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J Inherit Metab Dis. 2010 Oct;33(Suppl 2):S205-10. doi: 10.1007/s10545-010-9106-6. Epub 2010 May 4.

Expanded newborn screening: reducing harm, assessing benefit.

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Biochemical Genetics and Newborn Screening, The Children's Hospital at Westmead, Hawkesbury Road, Westmead, NSW, Australia.


Achieving the goals of newborn screening is, as for any screening, a balancing act: getting the maximum benefit from screening while producing the minimum harm. The advent of "expanded" newborn screening, with a large number of disorders detectable using a single test, has also posed problems, not new, but now more obvious. One is the finding of many more cases by screening, the extra cases being largely patients who have attenuated phenotypes and may remain asymptomatic for many years, even throughout life. These may or may not require active management in the short term, but do need lifelong awareness. Additionally, disorders have been included that are now thought benign or largely so. Babies risk being unnecessarily medicalized. Assessing outcome has also proved difficult because of the rarity of some disorders and the impracticality of randomized controlled trials. The requirements for valid studies include the need for case definitions, comparable comparison groups and probably assessment on a whole-population basis. An Australia-wide study of tandem mass spectrometry newborn screening involving 2 million screened and unscreened babies has demonstrated benefits overall to screened patients at age 6 years. The study was too small to provide conclusions for individual disorders other than for medium-chain acyl-CoA dehydrogenase deficiency.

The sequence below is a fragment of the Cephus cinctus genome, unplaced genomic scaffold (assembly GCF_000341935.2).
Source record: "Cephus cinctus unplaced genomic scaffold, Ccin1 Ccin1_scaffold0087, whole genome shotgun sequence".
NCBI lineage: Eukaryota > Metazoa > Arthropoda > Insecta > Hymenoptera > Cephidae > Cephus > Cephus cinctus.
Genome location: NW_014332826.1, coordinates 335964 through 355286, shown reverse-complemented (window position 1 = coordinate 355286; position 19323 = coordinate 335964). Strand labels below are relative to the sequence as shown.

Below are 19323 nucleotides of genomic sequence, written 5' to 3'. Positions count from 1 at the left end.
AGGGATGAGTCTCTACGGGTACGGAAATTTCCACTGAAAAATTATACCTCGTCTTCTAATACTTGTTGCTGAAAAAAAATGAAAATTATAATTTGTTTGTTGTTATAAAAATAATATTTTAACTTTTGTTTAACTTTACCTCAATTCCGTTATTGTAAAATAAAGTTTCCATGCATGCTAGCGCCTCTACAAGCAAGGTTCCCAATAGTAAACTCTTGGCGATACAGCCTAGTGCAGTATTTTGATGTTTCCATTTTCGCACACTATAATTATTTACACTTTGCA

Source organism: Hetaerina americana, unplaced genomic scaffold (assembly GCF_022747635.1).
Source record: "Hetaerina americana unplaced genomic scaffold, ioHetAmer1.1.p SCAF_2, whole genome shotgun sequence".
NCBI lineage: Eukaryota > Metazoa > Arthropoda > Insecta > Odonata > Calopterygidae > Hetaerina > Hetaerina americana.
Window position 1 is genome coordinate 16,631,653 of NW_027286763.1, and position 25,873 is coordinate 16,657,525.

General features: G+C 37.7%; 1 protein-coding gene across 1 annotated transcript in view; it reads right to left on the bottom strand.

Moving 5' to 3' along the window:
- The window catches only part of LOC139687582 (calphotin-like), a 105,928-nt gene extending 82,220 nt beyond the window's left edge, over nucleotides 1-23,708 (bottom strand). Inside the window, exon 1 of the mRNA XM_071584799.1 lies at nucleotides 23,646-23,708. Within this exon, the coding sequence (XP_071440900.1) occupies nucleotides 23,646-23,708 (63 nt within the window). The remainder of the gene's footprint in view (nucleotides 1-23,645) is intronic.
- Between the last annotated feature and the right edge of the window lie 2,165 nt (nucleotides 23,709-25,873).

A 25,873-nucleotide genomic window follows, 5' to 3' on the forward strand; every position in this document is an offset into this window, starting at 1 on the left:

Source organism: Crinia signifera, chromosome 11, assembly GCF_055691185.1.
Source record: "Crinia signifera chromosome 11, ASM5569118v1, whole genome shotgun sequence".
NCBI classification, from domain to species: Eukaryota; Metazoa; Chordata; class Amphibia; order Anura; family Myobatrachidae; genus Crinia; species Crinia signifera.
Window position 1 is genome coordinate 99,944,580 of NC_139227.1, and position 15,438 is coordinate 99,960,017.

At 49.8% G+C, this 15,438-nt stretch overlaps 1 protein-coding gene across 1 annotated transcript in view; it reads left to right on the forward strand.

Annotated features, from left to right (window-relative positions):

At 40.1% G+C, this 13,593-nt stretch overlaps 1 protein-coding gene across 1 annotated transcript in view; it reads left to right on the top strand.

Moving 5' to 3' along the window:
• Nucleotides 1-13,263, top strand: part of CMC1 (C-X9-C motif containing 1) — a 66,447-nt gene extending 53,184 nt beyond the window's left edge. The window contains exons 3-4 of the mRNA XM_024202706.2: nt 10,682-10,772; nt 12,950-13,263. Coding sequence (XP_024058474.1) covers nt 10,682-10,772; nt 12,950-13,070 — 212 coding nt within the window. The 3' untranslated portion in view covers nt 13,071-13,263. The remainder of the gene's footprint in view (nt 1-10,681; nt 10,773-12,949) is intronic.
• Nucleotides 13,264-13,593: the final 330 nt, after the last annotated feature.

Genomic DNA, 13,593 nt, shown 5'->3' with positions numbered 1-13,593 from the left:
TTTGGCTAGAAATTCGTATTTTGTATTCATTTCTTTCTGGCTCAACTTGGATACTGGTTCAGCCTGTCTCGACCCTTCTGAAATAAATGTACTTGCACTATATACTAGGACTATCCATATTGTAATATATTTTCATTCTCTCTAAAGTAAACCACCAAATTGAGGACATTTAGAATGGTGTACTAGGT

[Indexed for MEDLINE]

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